The Athens Review
Since I moved to Henderson County in 1995, Athens has been a city in a constant state of change.
Those of us who are here every day probably don’t notice much, but if someone was in a time warp, and returned to the city after a long absence, they would be amazed at some of the new businesses and buildings now in the city. I get the same feeling when I go to my hometown of Mesquite.
What once was a pasture is now a sea of concrete. The old swimming hole is now a shopping mall. The meadow, where we used to play with tickle bees and fireflies, now has a highway running through it.
Changes in Athens haven’t been that drastic, but a trip to Bruce Field, the county jail, Walmart and other places would testify to the march of progress.
And after a visit to the Athens City Council meeting, Wednesday, it’s evident that more changes are on the way.
On the west side of town, we’re going to get E.T. Crude, a business that manufactures bullets. No, not the shell casings or the gun powder, but that part inside that flies through the air, and sticks in whatever it’s aimed at. The head man says the bullets aren’t for Afghanistan or deer hunting, but to be used in shooting sports.
On Athens’ east side, a longstanding business is moving out to the loop. Ag-Power will make it’s new home on Loop 7, There’ll be plenty of green John Deere tractors on display at the expanded dealership.
There are also plans to build a Pizza Hut on East Tyler Street near the Walmart store. It seems eating is still popular in town, as restaurants and rumors of restaurants are rampant.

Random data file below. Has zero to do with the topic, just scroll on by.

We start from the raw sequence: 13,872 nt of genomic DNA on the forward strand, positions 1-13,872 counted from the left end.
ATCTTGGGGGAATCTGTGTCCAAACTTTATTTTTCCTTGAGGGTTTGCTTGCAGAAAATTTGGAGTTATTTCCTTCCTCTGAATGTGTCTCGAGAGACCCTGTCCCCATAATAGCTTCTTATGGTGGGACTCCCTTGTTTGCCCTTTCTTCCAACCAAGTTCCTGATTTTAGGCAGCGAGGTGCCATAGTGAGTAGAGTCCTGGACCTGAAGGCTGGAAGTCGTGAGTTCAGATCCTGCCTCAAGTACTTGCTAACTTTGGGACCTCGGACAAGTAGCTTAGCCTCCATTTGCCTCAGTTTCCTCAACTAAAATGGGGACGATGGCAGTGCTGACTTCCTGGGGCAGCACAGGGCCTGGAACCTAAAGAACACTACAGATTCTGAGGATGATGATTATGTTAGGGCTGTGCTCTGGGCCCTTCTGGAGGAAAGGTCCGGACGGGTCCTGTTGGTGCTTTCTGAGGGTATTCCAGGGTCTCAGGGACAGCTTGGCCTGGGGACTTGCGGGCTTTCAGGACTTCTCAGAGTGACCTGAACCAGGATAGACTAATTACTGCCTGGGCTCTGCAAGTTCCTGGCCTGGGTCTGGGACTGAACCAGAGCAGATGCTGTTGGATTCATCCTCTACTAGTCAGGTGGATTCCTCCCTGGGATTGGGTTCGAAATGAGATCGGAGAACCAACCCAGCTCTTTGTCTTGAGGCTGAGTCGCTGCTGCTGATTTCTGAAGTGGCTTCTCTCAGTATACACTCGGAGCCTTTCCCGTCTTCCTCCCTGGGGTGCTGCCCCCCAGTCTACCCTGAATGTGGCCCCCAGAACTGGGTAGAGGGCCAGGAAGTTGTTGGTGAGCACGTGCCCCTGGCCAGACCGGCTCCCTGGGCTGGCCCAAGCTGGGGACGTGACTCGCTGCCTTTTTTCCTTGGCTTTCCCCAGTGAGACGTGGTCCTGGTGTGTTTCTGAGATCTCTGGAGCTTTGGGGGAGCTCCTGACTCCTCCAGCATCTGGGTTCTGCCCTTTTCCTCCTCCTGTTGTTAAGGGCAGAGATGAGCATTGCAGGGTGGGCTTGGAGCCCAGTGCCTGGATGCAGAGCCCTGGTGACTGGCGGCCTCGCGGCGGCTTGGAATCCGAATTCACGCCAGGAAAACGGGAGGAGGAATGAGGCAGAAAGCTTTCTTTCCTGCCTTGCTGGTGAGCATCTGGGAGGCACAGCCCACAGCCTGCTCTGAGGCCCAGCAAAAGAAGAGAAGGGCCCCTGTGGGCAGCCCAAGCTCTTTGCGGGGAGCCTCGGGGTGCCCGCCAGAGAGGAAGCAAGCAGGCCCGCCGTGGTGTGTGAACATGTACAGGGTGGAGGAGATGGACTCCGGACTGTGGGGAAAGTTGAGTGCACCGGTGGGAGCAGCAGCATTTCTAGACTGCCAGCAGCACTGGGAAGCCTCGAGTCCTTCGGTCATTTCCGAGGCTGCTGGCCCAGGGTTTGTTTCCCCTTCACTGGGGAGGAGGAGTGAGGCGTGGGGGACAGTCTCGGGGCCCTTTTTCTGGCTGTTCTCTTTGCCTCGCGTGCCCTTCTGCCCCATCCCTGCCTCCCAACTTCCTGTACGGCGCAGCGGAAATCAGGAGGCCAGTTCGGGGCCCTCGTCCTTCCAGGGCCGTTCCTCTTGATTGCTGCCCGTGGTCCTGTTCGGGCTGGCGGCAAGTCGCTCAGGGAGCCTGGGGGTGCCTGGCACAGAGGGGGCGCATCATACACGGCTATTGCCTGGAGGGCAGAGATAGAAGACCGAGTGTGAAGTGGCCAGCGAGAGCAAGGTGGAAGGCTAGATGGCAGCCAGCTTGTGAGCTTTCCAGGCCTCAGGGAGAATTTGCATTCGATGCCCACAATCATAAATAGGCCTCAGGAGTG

Changes are coming on South Palestine Street where the old Crisis Center building, the old Dr. Ayers Medical Center, and the Athens Car Audio House have given way for a Mooyah burger restaurant. Right now, there’s just a whole lot of dirt, but construction is not far way.
At a time when the national news is full of economic woes, and the county is reeling in expenses, it’s good to hear some positive news.
Hopefully, the next few years will see a booming economy for the city, and an abundance of jobs for anyone seeking employment.
Locals can remember when the opposite was true. When I was a kid, I remember seeing those beautiful Curtis Mathis television consoles, and hearing the commercials about the workmanship involved in manufacturing them. I knew they were cranking them out in Athens, and even passed the plant a couple of times when we were down here to visit relatives.
Eventually, Harvey Industries closed, and shut down one of the cities biggest industries.
The old plant became an eyesore, and was even designated as an environmental hazard. There’s something depressing about seeing big buildings that once were bustling with activity now empty and decaying.
I remember how the old K-Mart store sat vacant for years until the owners spruced it up, in hopes that someone would move in. Sure enough, the Maximus call center came to town, and revitalized the area.
On the same end of town, Cade Building Supply has been out of business for years. I remember lumber there to build a deck, and was sad to see it go.
That’s where E.T. Crude is going to be located. The company plans to put its manufacturing plant there, and also clean out the wooded area behind the building that backs up to the East Texas Arboretum.
That’s good news, because the area has been used as a place to dump trash, and for mischief makers to congregate and set fires. Sometimes those woods have been used to gain access to the Arboretum, and wreak havoc there.
In my view, the Wednesday council workshop was filled with positive news. It doesn’t mean we’ve seen the end of disappointments and bad times, but for now, I’m optimistic about what we’re going to see happening in the city over the next few months.
Rich Flowers is News Editor of the Athens Daily Review.